I am, any time I buy a PC, unless I go to a great deal of trouble like building my own.

2
0
Anonymous Coward

Re: @ AC 1711h GMT - Question @JDX

"No, dear AnonIX, I'm actually who I am. And not ashamed of my opinion or my name."

So, andreas koch, nominative determinism is clearly a far from spent force..

0
0
Pint

Re: Completely wrong UI paradigms

"How is anynne supposed to take something with "charms" seriously as part of their corporate infrastructure?"

Physicists will take it very seriously, and ask where the strange bar is hiding - is up or down, spinning around...

0
0
Silver badge

It's a bit of a shame.

I got my wee Inspiron Duo, and put my work copy of Windows8 on it - and I found Windows 8, metro/modern interface and all, very usable.

However, with a machine that doesn't have a touch interface, it was an uphill struggle.

One thing I did sense though - if felt a lot smoother and slicker than Win7 on the same hardware.

10
7

Re: It's a bit of a shame.

Exactly the same here - W8 makes sense of having the touchscreen and vice-versa. Wouldn't contemplate W8 without a touchscreen though.

4
4
JDX
Gold badge

Re: It's a bit of a shame.

It works pretty OK without touch really. For me anyway... I very rarely click the Start button on W7. All the Metro stuff is wasted on me, but it doesn't really get in my way either. I wouldn't buy a new PC to get W8 but I wouldn't not buy a new PC because it had W8.

8
5
Anonymous Coward

Re: It's a bit of a shame.

Windows 8 is OK if:

1/ You have a touchscreen

2/ You don't need to actually do work on it and just want to consume media.

For everyone else, its best to avoid.... Which seems to be what they have done, fake start button or no fake start button.

What Microsoft fail to understand, it seems, is that the problems with Windows 8 extend FAR beyond the lack of a start button....

22
10
Anonymous Coward

Re: It's a bit of a shame.

An iPad or Android Tablet will do the same thing, only better.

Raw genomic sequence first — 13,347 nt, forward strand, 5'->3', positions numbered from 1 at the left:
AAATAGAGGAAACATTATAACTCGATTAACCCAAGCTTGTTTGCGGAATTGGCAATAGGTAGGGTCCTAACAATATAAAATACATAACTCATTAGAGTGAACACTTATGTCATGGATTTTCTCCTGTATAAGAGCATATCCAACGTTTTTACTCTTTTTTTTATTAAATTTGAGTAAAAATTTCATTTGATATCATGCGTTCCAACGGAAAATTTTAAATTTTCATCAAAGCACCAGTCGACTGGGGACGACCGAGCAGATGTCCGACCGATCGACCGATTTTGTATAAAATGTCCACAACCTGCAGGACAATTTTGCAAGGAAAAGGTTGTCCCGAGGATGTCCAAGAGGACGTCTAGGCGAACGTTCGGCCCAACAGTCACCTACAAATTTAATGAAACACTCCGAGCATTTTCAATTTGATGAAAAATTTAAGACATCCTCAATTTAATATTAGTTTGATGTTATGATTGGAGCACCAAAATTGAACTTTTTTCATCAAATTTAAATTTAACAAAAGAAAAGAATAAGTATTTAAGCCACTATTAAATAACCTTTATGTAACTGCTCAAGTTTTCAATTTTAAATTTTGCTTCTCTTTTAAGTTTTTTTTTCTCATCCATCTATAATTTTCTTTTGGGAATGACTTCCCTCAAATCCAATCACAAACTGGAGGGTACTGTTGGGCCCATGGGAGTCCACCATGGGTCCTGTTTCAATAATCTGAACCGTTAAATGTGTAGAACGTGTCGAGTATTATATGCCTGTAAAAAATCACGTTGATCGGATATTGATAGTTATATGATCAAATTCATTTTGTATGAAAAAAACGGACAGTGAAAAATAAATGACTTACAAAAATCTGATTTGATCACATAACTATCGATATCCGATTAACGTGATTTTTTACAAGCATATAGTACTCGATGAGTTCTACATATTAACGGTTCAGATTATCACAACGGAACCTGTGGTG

5
3
Unhappy

Re: It's a bit of a shame.

1 - but who would like to have big glossy touchscreen in front? And what for - to grow muscles?

2. not even fit to consume media - as opposed to 7 it does not come standard with Media Center, not even DVD will play without additional software. I guess MS predicted that users will be so lost that all they'll do will be starting at squares on the Start Screen.

That said I use customized W8 machines but just hate the way the system is bastardized.

It's not really start button that bugs people. It's the whole Metro getting in the way that only few (and MS hoping for some sales) have use for (while for majority it just wastes CPU cycles and confuses less computer savvy). Ugly themes (colors, clunky thick window frames, disabled customizations that one may enable through registry - if lucky to find the key), no previous versions functionality (I know, full backup is the correct way but in most cases this is better than nothing). Etc, etc ... All these choices that MS made on users behalf and would be better off to leave to them (users). If they follow this path I can see myself on Linux (if I have to change why not for better, cheaper and more productive (like no games)).

5
0

Re: It's a bit of a shame.

You clearly haven't used it. I never consume media on my PC - use it much the same as I did Windows 7. Web, Word, Excel, eMail, etc - all just the same. Theres some metro thing they added which I ignore. Thats all.

4
3

Re: It's a bit of a shame.

I like WMC and got it for free with early W8 license so technically I'm not affected (and I can call 8 my primary system). Now, if by media consumption you refer to stuff you get through web browser then why would I want to pay any $ for such a OS if free options existed? MS is playing the game where they stripped features users cared for (some more some less but it's pricy package after all) to force them into buying missing pieces from their store (if not today then tomorrow this may be the only option). There’s too much personal stuff on everyone’s pc to rely on connected apps (and reference it to real identity via credit card info) – even FB users figure this out after a while. Arguably ugly UI (and restricting common sense customizations to registry hacks) does not help.

Does it boot faster – maybe. Do I care – nope.

1
0
Silver badge

“It’s very exciting to be delivering Windows 8.1 to consumers just before Windows 8 celebrates its 1-year anniversary,” LeBlanc said.

Or as the rest of read it, "Bloody hell it took us nearly a whole year to fix the damn thing to make it usable but hopefully this give us 5 minutes breathing room now!"

17
3

Just to be annoying